by Alexander F. Barnes and Major Brendan L. Barclay
In the May 2017 edition of Military Trader, we shared our initial analysis of the M1917A1 helmets that the Virginia National Guard recently recovered. In this article, we will do the same for the M1 helmets found in the same warehouse.
Under the guidance of the 28th Adjutant General of Virginia, Major General Timothy Williams, we performed an inventory and analysis of the helmets in order to properly account for them and to share our findings. We know that there are many people interested in the multitude of variations of M1s that were produced by the United States from WWII until after the end of the Vietnam War. What follows in this is our collaborative process of documenting, preserving, researching, and interpreting these materials to share their significance with the public and other historians.
INTRODUCING THE M1 HELMET
The M1 helmet was the standard issue helmet for American soldiers, sailors, and Marines from the early 1940s until 1985, when it was then replaced by the Personnel Armor System for Ground Troops (PASGT) Helmet. Over the last few years, these helmets have migrated from being considered surplus scrap metal to becoming very collectible.
The Virginia National Guard recovered 32 of these helmets, all in various states of condition, ranging from very good all the way to very rusty. There were no chin straps on any of the helmets.
Our first diagnostic step was to determine if the rim added to the helmet edge had been welded at the front (“front-seam”) or in the rear (“rear-seam”). This is significant because having a front-seam is indicative of coming from earlier production while rear-seam usually indicates a later period.
The next step was to examine the loops designed to fasten the chin straps to the helmet. Earliest models had welded loops. But because soldiers in the field used their helmets for a multitude of purposes such as a seat, cooking pot, shovel, chamber pot, etc., manufacturers replaced these “fixed loops” with flexible “swivel” loops that were less susceptible to breaking. As can be seen in the table in this article, more than half of the helmets are front-seam with swivel chinstrap loops.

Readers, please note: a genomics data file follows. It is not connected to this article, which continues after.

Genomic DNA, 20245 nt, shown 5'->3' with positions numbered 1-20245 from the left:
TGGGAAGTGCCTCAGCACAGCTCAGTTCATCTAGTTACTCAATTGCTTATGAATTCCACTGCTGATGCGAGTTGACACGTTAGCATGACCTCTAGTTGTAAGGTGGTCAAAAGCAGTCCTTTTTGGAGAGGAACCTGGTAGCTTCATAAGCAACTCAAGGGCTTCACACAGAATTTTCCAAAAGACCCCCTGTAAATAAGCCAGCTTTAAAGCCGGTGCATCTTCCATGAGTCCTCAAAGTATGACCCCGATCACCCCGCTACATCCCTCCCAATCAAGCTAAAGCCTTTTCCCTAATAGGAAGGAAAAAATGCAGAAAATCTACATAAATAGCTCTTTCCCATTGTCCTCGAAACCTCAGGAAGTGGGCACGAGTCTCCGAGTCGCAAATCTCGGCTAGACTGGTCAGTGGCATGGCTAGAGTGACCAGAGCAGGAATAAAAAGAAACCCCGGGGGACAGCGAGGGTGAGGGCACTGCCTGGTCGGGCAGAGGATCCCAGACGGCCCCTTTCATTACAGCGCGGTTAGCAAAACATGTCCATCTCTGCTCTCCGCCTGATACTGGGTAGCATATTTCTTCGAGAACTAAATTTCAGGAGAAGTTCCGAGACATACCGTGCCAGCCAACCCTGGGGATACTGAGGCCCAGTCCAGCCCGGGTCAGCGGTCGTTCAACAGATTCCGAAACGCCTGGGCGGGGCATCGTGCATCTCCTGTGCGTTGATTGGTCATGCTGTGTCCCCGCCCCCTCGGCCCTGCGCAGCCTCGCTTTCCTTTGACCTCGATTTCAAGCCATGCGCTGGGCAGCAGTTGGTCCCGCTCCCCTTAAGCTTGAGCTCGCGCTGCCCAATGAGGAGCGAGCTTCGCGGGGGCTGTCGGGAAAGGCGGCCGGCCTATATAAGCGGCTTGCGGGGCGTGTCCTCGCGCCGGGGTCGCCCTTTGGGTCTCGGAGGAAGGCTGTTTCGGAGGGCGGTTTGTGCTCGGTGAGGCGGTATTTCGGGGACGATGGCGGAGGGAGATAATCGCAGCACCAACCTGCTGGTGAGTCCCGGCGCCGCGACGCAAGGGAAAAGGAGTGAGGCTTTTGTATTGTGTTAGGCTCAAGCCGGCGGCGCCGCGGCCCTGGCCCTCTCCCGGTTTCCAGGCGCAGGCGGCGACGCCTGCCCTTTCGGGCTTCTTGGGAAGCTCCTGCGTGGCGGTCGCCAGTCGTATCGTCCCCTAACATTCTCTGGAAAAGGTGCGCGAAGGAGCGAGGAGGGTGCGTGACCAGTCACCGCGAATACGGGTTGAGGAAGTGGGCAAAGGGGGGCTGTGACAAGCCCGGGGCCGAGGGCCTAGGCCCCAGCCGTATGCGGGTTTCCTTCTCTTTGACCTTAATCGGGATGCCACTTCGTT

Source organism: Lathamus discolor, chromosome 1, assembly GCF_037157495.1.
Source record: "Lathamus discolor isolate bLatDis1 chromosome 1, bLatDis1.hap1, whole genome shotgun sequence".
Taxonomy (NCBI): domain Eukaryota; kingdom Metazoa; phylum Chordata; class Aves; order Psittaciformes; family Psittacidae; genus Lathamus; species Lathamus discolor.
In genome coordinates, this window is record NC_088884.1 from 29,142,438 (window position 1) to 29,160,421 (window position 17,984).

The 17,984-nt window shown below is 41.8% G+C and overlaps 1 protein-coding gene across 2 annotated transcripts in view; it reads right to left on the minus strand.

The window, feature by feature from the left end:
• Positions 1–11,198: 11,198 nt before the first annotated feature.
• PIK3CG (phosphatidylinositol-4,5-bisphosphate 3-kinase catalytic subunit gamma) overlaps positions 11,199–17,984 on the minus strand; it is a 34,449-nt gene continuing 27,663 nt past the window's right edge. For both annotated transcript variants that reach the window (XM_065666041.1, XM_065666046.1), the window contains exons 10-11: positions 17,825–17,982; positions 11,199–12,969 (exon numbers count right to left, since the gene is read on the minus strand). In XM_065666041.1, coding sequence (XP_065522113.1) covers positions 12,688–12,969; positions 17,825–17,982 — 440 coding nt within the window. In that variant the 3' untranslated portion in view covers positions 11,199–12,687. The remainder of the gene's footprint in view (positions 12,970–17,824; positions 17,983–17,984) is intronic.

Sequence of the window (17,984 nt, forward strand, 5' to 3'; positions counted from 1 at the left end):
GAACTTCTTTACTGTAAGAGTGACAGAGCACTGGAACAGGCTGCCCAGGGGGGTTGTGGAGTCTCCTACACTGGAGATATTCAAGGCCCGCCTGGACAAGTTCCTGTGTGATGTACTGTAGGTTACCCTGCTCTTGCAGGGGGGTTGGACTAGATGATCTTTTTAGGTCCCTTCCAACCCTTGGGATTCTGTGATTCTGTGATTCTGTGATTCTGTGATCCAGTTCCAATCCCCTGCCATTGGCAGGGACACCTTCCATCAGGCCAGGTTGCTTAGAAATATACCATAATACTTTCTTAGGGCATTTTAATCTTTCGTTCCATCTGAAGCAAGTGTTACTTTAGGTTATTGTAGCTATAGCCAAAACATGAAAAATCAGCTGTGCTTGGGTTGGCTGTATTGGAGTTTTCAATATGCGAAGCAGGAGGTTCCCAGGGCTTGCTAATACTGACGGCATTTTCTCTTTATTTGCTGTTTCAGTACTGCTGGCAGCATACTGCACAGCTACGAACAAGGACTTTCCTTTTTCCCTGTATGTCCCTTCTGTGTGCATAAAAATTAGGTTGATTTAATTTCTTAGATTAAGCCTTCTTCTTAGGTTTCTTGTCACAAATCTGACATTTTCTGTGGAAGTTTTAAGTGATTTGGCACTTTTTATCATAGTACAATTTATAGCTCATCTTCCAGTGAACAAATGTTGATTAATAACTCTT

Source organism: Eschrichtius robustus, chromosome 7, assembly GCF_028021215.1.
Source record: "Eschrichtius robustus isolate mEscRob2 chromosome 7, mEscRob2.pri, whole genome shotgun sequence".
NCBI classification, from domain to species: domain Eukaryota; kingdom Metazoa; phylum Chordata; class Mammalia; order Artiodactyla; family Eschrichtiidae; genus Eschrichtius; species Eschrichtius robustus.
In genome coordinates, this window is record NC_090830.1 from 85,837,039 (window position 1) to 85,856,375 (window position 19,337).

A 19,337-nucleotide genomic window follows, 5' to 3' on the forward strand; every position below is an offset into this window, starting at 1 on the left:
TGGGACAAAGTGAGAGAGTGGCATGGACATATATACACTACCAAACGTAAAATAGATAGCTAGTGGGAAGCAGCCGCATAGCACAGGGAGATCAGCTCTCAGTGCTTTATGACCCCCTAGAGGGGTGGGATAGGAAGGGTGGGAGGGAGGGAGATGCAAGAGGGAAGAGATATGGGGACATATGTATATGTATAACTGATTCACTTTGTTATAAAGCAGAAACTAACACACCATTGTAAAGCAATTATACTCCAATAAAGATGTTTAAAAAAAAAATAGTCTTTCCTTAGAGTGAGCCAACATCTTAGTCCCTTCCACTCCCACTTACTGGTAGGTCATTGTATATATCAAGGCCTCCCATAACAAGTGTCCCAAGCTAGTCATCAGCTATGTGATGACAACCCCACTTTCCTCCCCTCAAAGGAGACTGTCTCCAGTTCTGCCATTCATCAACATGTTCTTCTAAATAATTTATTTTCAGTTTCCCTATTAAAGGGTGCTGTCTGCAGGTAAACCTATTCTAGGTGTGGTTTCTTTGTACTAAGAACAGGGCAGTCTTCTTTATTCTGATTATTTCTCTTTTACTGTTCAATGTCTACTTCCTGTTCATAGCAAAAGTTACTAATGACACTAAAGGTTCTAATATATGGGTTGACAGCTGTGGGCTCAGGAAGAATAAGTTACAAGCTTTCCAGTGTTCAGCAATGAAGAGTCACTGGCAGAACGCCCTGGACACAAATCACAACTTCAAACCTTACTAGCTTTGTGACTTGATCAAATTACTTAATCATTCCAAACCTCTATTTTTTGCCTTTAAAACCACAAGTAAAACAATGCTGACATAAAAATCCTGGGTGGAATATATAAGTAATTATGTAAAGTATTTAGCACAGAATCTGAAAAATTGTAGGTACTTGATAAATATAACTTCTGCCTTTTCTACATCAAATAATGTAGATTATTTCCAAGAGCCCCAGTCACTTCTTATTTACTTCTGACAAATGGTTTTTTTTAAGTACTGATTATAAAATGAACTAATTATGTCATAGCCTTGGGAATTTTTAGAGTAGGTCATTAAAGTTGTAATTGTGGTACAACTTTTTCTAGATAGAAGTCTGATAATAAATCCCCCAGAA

In most cases, we were able to read the manufacturer’s production lot marks inside the helmet. Where we could not, we annotated our spreadsheet with a small “x” for the illegible marking.
THE M1 HELMET ANALYSIS
The “M1 Helmet Analysis” table in this article provides the numerical sequence number we assigned to each helmet, its maker’s production lot number, front or rear seam, and finally a production time period. We also noted that three helmets (numbers 18, 24, and 29) were manufactured by Schlueter Manufacturing Company of St. Louis while all the others were produced by the McCord Radiator and Manufacturing Company of Detroit. To this date, we cannot determine production periods for the Schlueter helmets from the maker’s marks. Two helmets produced by McCord came from the same heat lot. Several others had very close heat lots, indicating that they may have been in the same initial shipment to the installation.
The comprehensive history, varying conditions, and provenances of these helmets are central to the Curator of the Virginia Department of Military Affairs’ process in developing future exhibitions as well as possibly adding them to the Virginia National Guard Museum’s permanent collection. Our curator, Sarah Campbell, is currently researching which of these and the M1917A1 helmets would form valuable exhibition cornerstones and best exemplify the Virginia National Guard’s tactical headgear for the greatest part of the 20th century.
Alexander Barnes is the Virginia National Guard Command Historian and the author of several military history books including, To Hell with the Kaiser: America Prepares for War. Major Brendan Barclay serves in the Virginia National Guard as the Deputy J4 (Sustainment), and as an Exercise Project Officer. He has volunteered many hours to the cataloguing, preservation, and restoration of many WWII items in several museums.
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